Rob Volpe FS 4347

I got the second coat on, put on the new nylon centerboard gas

I got the second coat on, put on the new nylon centerboard gasket replacing and old ratty rubber one, and with the help of 6 friends got it back on the trailer without a scratch. We flipped it back over on moving blankets and winched it up keeping the nose off the paint covered trailer rollers by tilting the back of the trailer down and a number of use holding the nose up. I added a few more pictures thanks to the helpful editors. You can see my next project in the second to last picture and notice the rub rail is still off, where the boat hit a piling before I got it above where the registration numbers were - the 3rd to last picture is a closeup. Below the rail fiberglass was showing that I epoxied, filled and sanded before painting. Now I am going to do the top. I am hoping to have enough energy and desire left to sand the area down, lay a little glass then sand and paint the area. I am now thinking of using a hairdryer and removing the traction tape and repainting the whole topside. I like the dull white paint that is on now which frankly seems like leftover house paint. I am going to look into non skid paint but I don't think I'll add sand to it like some say to do. It is an off white paint and I want to roll it out all over including the seats. Any recommendations on what paint and what shade to use? As everyone who reads this probably knows, it is an of white. I'll ask Dee at Flying Scott for their recommendation. It is tough to keep working on this as I have a boat slip a block away waiting for re-entry. But so far, so good. Jack #1922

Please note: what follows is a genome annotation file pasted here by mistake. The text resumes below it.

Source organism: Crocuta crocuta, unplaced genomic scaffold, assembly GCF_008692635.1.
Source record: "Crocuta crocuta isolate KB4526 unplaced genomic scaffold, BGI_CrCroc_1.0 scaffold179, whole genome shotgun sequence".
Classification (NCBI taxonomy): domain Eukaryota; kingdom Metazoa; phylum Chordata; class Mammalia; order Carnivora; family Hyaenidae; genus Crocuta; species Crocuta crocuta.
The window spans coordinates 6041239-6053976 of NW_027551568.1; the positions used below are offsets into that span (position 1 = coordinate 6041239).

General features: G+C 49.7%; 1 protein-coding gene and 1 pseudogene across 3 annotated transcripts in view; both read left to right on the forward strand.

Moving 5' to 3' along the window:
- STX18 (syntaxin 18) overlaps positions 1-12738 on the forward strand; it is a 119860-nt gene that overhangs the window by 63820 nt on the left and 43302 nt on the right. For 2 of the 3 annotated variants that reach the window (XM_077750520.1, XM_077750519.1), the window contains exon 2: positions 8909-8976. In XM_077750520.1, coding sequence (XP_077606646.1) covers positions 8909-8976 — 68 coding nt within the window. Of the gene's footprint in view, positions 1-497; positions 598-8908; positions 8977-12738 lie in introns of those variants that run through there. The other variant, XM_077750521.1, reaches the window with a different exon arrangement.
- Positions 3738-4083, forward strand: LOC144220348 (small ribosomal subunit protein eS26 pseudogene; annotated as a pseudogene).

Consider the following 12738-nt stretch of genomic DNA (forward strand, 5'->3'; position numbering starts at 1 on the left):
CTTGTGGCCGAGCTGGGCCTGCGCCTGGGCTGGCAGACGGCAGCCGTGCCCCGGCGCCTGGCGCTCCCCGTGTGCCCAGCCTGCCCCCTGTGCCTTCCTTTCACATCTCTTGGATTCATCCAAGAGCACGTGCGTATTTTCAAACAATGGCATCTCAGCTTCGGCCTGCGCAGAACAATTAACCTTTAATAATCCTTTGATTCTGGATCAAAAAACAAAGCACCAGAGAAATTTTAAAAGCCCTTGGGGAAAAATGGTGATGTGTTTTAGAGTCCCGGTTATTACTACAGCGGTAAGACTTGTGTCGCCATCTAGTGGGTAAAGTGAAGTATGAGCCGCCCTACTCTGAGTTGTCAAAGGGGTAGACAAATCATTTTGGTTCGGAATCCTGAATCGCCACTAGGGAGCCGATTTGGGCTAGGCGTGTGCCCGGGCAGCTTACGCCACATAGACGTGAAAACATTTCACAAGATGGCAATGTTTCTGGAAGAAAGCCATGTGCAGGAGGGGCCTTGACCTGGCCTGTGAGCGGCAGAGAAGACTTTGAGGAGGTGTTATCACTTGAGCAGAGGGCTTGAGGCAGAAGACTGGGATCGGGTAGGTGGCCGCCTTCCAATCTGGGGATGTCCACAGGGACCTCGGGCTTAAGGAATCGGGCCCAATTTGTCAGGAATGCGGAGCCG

Oh and PS before someone mentions the stemband is missing.

Oh and PS before someone mentions the stemband is missing. I realized after I flipped it over I wouldn't be able to get inside to unscrew the u bolt someone added. so I pulled off as much as I could and will replace it now that I have access up inside. Jack #1922

I forwarded the finishing shots.

I forwarded the finishing shots. I hope to get her in this week. A long haul. I can't wait to get her in, put the sails up, and 'do very little, slowly'. Jack #1922